Hagop A. Yacoubian is an Associate Professor of Education at the Lebanese American University. He obtained his PhD in Secondary Education from the University of Alberta, Canada. His research focuses on the preparation of scientifically literate future citizens. He explores how the teaching of nature of science within the context of precollege science education could be used to empower future citizens to develop a critical mindset, engage in democratic decision-making processes, and be advocates of social justice. Yacoubian’s publications have appeared in various journals. He has co-edited (with J. Bazzul) a special issue of the Canadian Journal of Science, Mathematics and Technology Education on Rethinking Education for Citizenship (Routledge, 2015). He is the author of the book Critical Thinking at the Armenian Schools in Lebanon (Haigazian University Press, 2016) and the co-editor (with L. Hansson) of the volume Nature of Science for Social Justice published under the series Science: Philosophy, History and Education (Springer, 2020).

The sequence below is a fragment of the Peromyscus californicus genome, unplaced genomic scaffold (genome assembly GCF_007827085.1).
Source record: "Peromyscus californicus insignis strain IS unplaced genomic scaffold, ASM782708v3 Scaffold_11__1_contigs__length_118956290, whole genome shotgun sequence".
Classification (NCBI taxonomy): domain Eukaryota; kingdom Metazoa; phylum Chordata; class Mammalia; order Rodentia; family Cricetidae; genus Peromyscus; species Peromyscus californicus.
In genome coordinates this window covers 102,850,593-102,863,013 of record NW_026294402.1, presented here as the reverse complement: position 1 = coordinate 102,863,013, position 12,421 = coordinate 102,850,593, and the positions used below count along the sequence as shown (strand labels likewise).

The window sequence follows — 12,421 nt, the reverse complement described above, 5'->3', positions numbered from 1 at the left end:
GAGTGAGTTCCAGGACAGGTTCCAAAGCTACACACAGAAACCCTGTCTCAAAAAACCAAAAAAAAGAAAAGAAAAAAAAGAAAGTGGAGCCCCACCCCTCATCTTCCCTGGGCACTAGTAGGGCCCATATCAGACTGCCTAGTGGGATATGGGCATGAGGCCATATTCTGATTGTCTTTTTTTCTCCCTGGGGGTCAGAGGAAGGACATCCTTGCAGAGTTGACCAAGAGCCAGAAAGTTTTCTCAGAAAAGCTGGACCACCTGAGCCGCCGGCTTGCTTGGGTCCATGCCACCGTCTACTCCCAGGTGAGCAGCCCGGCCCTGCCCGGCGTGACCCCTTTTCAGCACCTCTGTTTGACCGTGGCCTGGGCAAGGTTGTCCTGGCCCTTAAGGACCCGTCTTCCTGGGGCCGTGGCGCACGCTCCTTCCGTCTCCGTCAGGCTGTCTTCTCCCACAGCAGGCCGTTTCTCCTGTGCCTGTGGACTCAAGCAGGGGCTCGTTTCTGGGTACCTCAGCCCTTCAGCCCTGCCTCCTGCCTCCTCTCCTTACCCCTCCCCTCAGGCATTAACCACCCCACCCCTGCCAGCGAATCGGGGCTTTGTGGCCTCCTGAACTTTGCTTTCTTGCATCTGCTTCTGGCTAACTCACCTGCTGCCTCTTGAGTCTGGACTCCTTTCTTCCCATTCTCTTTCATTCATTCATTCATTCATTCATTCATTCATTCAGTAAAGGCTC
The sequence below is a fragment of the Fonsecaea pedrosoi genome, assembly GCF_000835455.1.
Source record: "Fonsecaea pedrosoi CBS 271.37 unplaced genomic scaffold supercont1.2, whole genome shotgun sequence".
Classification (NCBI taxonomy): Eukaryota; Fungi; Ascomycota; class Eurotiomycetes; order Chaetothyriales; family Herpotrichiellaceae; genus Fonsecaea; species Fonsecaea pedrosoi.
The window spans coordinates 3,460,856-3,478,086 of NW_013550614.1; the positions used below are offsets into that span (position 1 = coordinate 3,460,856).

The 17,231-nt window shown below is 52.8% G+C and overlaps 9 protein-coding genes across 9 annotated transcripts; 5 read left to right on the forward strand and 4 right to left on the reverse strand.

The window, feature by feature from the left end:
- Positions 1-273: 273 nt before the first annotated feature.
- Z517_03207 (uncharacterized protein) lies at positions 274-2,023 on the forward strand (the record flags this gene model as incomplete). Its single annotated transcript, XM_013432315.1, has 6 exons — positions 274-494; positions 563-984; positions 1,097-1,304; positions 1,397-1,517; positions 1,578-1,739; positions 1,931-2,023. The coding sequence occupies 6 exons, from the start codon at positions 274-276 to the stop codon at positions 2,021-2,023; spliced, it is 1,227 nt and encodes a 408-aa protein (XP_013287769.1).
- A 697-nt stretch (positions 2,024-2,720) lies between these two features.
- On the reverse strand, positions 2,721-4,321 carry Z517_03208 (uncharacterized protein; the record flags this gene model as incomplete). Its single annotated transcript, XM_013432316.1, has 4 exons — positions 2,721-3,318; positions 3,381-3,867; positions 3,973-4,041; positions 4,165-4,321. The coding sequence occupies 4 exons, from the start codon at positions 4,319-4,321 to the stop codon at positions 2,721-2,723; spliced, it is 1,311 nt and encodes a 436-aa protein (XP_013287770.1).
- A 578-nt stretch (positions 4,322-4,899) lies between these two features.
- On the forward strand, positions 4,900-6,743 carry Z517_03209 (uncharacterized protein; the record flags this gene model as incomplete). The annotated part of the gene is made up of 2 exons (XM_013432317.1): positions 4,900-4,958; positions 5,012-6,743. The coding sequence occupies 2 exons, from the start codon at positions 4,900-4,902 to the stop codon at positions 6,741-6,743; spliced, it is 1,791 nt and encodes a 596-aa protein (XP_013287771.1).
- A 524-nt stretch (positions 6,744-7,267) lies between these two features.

Advancing equity in science education requires creating experiences where learners engage with science in diverse ways. In this plenary talk, we look across differences to elaborate perspectives each of us brings as we contribute to the science education discourse. We look across different paradigms to elucidate how social justice as a common underpinning guides our work and positions us with respect to a shared vision of science education. Beginning with the understanding that science is embedded within social, cultural, and political systems, we elaborate how we envision science education contributing to the preparation of informed and engaged citizenry, who have a commitment to the ideals of social justice and democratic participation. Drawing upon our contextualized research projects, each of us elucidates how our research agendas work towards this vision. Chris’s research is contextualized within the primary level as she studies how plurilingual children participate in science and examines how classroom structures can facilitate young children’s agentic engagement in science investigations. Hagop’s research focuses on the preparation of scientifically literate citizens. He explores how students at the secondary level can be empowered to practice engaging in critical exploration of nature of science and science-based social issues. We come together across differences - in paradigms, research foci, contexts, and levels of schooling - to put forth the argument that social justice as a uniting theme has the potential of transcending boundaries. We zoom into our current projects to example the interplay of structure and agency, and discuss what we can learn from coming together across differences. We explicate the central values that underpin working towards social justice in science education practice and discuss how those values can be taken into consideration across the K-12 continuum.